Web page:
- How my guest made the transition from jumping from helicopters and running convoys into Baghdad to becoming an independent author and publisher.
- The similarities between army life and successful entrepreneurship (mainly SOPs, systems and teamwork)
- How my guest started making money by allowing people to download everything he has for free
- How the Pay What You Want model was born, and how it allows my guest to make 3x more money than he would had he used traditional payment models
- How to use Gumroad to sell anything online within a few seconds and with no technical knowledge
- How to make money from attending conferences
- DO’s and DONT’s When Using the Pay What You Want model
When Tom Morkes was 22 years old, he was in-charge of 40 guys and a dozen MRAP, when he was running convoys in and out of Baghdad. His role in the US Army required him to come up with new SOPs and TTPs (Tactics, Techniques and Procedures) for convoys, since the type of technology and environment they served in were new to the army. He had to figure out everything on his own without being able to rely on previous knowledge in the communication.
In many ways, he agrees, there are many similarities between his role in the army and becoming an entrepreneur.
When you become an entrepreneur, you find yourself with no manual. There is no step-by-step guidance and you need to figure it out for yourself. You need to figure out what works for you and in what way. In the army, Tom spent a lot of time planning the worse case scenario and then trying to define best practices in order to avoid, handle and get out of such scenarios. In many ways, that’s what we do in the early days of entrepreneurship.
When he left the army, Tom knew he doesn’t want to answer to other people’s order anymore. He decided to use his skills of writing and started his first website. He sailed forward — meaning he was failing but learning. For the first 6 months, he didn’t make a single dollar.
“But that might be due to the fact I didn’t offer anything to sell.”
He had an idea that he decided to test out: After attending a conference held by Seth Godin with a hundred other people, he decided to take the notes he made and create a small e-book from it titled, 2 Days With Seth Godin. Of course that is already brilliant branding, if you asked me. Since when I heard about it, I figured Tom and Seth are close friends at least, and then realized it was on the context of conference.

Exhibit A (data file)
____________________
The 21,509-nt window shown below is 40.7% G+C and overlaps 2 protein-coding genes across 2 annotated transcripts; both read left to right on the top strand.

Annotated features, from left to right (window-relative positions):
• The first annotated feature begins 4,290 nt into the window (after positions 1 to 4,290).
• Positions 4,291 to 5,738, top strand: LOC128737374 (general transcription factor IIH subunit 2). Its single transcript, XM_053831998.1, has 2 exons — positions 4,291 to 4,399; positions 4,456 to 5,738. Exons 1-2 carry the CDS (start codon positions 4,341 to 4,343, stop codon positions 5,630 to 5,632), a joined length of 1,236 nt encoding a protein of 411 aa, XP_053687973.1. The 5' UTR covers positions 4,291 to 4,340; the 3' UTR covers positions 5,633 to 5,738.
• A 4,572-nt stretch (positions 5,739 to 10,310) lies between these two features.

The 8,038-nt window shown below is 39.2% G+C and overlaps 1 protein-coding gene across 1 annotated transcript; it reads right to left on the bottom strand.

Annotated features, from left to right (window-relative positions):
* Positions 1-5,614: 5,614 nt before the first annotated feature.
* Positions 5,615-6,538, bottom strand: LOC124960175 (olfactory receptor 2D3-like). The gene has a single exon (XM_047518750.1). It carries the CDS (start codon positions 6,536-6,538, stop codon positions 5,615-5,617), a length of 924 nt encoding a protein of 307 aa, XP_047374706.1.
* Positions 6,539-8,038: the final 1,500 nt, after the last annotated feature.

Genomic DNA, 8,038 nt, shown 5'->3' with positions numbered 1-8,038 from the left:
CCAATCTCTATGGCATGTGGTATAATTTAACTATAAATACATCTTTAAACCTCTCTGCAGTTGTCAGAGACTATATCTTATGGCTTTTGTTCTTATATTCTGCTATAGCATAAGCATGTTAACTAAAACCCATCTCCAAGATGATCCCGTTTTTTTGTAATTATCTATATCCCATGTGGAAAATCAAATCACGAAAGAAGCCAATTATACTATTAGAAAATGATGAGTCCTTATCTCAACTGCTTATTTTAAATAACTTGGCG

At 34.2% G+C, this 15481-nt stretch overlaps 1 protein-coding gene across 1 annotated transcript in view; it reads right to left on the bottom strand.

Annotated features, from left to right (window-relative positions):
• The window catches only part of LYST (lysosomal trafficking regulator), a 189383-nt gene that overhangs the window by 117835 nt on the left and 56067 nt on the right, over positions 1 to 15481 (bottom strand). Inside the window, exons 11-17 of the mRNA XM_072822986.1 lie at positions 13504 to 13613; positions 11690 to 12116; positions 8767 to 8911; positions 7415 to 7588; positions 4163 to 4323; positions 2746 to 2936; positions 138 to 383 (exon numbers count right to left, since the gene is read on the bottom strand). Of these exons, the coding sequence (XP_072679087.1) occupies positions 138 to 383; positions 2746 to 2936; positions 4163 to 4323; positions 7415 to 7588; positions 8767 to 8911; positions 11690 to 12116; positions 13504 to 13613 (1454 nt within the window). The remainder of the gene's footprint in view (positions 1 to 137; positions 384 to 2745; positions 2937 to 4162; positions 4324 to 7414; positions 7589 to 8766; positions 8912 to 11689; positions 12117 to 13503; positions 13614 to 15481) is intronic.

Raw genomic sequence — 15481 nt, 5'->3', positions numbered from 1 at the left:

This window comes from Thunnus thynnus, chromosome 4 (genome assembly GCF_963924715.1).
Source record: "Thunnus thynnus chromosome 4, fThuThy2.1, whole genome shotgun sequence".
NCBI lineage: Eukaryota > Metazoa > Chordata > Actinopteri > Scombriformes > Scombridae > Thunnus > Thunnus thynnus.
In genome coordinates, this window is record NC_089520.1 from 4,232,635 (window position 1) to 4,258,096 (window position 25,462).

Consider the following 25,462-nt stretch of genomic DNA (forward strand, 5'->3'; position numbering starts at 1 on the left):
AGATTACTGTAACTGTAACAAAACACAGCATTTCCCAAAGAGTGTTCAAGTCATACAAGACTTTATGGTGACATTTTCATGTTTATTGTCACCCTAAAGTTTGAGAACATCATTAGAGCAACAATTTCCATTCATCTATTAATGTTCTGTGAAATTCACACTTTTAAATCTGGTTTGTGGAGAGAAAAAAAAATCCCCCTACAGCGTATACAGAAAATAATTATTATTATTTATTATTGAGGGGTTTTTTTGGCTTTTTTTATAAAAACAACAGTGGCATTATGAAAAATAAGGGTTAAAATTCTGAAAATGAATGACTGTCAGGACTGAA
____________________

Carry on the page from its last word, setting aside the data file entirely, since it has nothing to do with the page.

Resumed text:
At the time, Tom had just short of 150 e-mail subscribers. He sent them an e-mail, letting them know about the book and offered it to them to download and to pay for it as much as they want. People could get it for free or choose to pay some amount of money that would go to contribute for Tom being able to continue to do his work. 80 people ended up downloading the book, half of which contributed money. In fact, on average, the book sold at $15 a piece, which was more than 3x more than what Tom would make had he made his book available on Amazon!
Ever since, Tom has been intrigued by Pay What You Want model. You can learn about it more in his latest book The Complete Guide To Pay What You Want Pricing. And in today’s episode, he shares what he learned.
Tune in to find out how you can start making money with your brand … without asking for money!
- Tom’s website and podcast, In The Trenches with Tom Morkes Podcast
- Tom’s email
- Tom on Twitter @tmorkes, Facebook, Google+ and LinkedIn
- Tom dancing on his last day in the army
- His books: The Art of Instigating, 2 Days With Seth Godin and The Complete Guide To Pay What You Want Pricing
- Insurgent Publishing
- Revolution Conference
- The High Performance Athlete by Jason Winkle
- Bootstrapped Mag
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7 thoughts on “IIP070: Why Would You Pay For Something That’s Free?”
I think you’ll hit a nice, little revenue stream by hooking up your free give away per podcast to the $0+ model.
Gives listeners who want to give back an opportunity to do so.
I’ve struggled with the $0+ model for my site as I don’t have many repeat visitors (I think I hover around 20% of my traffic is repeat). I also haven’t posted consistently to build a readership base.